The Beauty of Overtones

Briefly, sound is a vibration and that vibration holds a specific frequency. Air itself for instance, is not sound, as you probably already know. Sound occurs when the molecules come in contact with those of any other object and cause longitudinal waves, (the kinetic molecular motion can determine how large these longitudinal waves are) entering the outer ear, then to the ear canal, which the eardrum senses the vibration and it is then sent to “three tiny bones in the middle ear…malleus, incus and stapes.” These individual bones have their specific purposes such as the amplification of sound. This sound is sent to an organ called the cochlea, which  apparently is shaped like a snail and is filled with fluid! The cochlea is separated into two portions which serves significant to the function of hearing, as the vibration causes the fluid in the cochlea to move like a ripple which moves against the partition of the cochlea or the ‘basilar membrane’ some small hair cells move along with this wave.“As the hair cells move up and down, microscopic hair-like projections (known as stereocilia) that perch on top of the hair cells bump against an overlying structure and bend. Bending causes pore-like channels, which are at the tips of the stereocilia, to open up. When that happens, chemicals rush into the cells, creating an electrical signal.” The signal is finally sent from the auditory nerve then to the brain, which is how sound is perceived. Although there are more pieces to how sound is heard, which I won’t go into too much further detail (but if you find the function interesting, I suggest reading other explanatory articles regarding it.)

How Do We Hear? | NIDCD (

How We Hear

Now that we know how hearing works, let’s delve into overtones. The larger the frequency is in, (Hertz) the higher pitched it will sound, on the contrary, the lower the frequency is,  the lower the pitch will be. Static or white noise is several frequencies occurring all at once. A basic analogy would be the illustration of a piano continuum. Imagine all keys are being pressed simultaneously. There is no distinction to the sound, it’s indecipherable. The theoretical piano does have its limits, as in nature or whatever is emitting the noise has its own bandwidth or spectrum.

When one dominant frequency, or pitch is played, this is a fundamental or root which is the lowest portion of a harmonic series. If you hammer down a note on the piano and listen carefully, you notice there are other vibrations and notes, despite only playing ‘one note,’ for instance you hear overtones, which are notes of higher pitch than the initial root note. Why does this happen? The sinewave or the vibration vibrates other strings of an (acoustic) piano because the vibrations align and can be thought of as multiples. To prove the existence of these notes, you can use (audio spectrum to notes analyzer) software to monitor sounds, and become amused. The stronger lines as evident by the picture demonstrate the dominant notes, and the more opaque colors above are the overtones. More specifically in a note, these are harmonics, because they are significant to a specific series and are naturally recurring.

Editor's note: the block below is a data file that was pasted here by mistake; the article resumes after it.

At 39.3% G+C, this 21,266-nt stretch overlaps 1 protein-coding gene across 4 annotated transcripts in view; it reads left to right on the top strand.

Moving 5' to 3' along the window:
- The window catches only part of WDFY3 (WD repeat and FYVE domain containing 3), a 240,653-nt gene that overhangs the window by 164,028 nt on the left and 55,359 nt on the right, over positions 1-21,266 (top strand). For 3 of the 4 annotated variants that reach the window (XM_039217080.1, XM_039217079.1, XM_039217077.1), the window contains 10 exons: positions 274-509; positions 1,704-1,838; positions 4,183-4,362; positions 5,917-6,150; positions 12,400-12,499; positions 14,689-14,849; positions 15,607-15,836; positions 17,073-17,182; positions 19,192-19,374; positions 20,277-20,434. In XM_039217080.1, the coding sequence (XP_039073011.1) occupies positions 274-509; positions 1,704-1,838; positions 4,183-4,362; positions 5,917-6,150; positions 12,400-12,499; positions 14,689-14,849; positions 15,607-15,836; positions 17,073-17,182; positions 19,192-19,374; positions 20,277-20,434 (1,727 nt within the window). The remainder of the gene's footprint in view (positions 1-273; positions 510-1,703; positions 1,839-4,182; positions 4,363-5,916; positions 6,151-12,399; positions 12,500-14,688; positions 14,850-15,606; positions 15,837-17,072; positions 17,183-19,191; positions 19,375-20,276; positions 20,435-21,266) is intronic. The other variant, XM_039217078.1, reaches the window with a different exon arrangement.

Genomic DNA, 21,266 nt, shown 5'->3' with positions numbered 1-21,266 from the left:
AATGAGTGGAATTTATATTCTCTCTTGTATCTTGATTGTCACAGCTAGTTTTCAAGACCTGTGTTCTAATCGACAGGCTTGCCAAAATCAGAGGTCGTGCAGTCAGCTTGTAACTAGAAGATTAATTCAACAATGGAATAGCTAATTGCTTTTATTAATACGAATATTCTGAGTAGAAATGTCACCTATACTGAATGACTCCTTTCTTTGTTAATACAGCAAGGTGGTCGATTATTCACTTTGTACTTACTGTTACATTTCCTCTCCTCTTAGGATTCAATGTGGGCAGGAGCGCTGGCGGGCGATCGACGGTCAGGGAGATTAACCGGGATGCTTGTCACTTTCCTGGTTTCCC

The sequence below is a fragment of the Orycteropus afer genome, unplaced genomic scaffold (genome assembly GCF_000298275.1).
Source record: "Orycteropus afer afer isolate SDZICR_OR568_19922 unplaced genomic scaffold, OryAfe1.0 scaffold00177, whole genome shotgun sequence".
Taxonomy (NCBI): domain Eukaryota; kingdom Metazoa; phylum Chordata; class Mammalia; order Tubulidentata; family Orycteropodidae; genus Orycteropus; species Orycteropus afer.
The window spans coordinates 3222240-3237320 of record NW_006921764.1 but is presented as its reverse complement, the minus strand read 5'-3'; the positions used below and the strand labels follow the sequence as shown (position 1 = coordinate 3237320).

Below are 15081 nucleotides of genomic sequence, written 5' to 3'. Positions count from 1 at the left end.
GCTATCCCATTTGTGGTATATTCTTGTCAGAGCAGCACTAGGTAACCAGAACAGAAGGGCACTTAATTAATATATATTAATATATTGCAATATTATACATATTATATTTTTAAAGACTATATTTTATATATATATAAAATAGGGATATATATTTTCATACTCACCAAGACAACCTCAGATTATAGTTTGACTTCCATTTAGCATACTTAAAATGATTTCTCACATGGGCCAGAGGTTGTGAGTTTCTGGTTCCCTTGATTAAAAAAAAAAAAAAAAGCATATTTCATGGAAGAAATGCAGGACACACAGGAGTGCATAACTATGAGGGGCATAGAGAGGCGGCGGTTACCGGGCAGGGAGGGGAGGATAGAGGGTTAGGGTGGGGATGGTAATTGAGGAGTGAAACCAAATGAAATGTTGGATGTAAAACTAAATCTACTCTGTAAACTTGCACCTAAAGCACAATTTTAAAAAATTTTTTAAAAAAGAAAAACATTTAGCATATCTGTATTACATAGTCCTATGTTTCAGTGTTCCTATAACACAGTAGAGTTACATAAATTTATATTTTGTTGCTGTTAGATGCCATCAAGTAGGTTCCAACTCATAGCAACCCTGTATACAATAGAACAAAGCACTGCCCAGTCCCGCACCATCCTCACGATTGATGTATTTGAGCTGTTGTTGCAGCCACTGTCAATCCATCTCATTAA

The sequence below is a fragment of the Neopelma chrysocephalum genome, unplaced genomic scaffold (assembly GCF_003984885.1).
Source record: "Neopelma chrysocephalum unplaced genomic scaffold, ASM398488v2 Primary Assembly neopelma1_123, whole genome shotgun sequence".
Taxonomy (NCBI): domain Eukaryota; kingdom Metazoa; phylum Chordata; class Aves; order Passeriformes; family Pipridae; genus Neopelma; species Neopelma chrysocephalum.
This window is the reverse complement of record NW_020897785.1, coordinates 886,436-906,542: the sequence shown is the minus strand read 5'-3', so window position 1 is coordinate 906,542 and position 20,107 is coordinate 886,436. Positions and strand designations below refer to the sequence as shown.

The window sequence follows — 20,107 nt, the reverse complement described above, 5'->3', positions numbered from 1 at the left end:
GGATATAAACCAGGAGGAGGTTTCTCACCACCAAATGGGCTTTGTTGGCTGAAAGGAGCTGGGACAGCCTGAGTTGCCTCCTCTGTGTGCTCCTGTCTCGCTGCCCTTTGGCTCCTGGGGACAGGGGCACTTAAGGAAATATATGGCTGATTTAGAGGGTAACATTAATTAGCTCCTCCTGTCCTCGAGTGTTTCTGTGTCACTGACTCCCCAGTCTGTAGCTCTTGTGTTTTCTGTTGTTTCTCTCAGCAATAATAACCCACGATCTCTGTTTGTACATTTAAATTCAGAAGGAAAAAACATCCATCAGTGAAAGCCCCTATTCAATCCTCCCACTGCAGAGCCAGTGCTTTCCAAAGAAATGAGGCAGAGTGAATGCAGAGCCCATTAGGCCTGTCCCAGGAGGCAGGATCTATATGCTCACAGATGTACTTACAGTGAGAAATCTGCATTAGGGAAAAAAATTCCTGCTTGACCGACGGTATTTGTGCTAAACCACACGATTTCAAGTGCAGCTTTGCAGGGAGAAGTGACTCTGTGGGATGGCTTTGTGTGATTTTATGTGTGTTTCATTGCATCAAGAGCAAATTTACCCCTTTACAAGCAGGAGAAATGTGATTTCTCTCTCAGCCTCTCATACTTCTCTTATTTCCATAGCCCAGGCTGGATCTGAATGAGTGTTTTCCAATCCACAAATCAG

In basic music theory  the image above here is an F triad, a chord with three notes. The F is considered the fundamental because it is the note that supports the rest of the triad. If you count the placement of the white keys Including F to C notice there are five notes. The F is the root/fundamental, the A is a 3rd and the C is a 5th. By adding more equally spaced notes in this consecutive sequence, these frequencies overlap when one note is played, no matter what instrument, voice, or singular sound.

What is very intriguing in my opinion, is that you, yourself can listen to your own overtones, produced by your voice. Basically by singing a resonant note and altering mouth shapes as well as vowels, you can hear a prominent whistle and manipulate this overtone. This might sound odd to sing and move two notes at once intentionally, but it is very possible.

polyphonic overtone singing – Anna-Maria Hefele

How do you sing a resonant note, as opposed to just singing a note, when trying to hear an overtone? Resonance is the quality of a sound, it is full, pristine, and sustained. To achieve resonance when singing, try singing one note through different vowel shapes like: ee, ah, oo, ou. While singing this, widen the corner of your lips as if you are smiling, then slowly round your lips (this darkens the sound, while widening brightens the sound). Resonance is like the sweet spot of a sound, or like placing your hand in the water before a shower to determine if it is the right temperature.

What significance do overtones bring to instruments? Overtones distinguish the timbre of instruments or the color of its tone, for instance, a c4 on a piano sounds different than a c4 on a guitar string, despite being in the same octave and representing the same note. The emphasis on specific overtones over others specify the tone.

All in all, overtones are an interesting segway between physics and music or auditory science whatever you want to call it. Although it may seem unnecessarily complicated, briefly understanding its functions adds another layer of appreciation to music. Overtones place meaning to sound, than static. Sound with purpose is objectively beautiful, whether it be dissonant or consonant (pleasing sounds), as effortless a sound may seem there are endless explanations which mostly make no sense, but once some of it makes sense it feels epiphanic.


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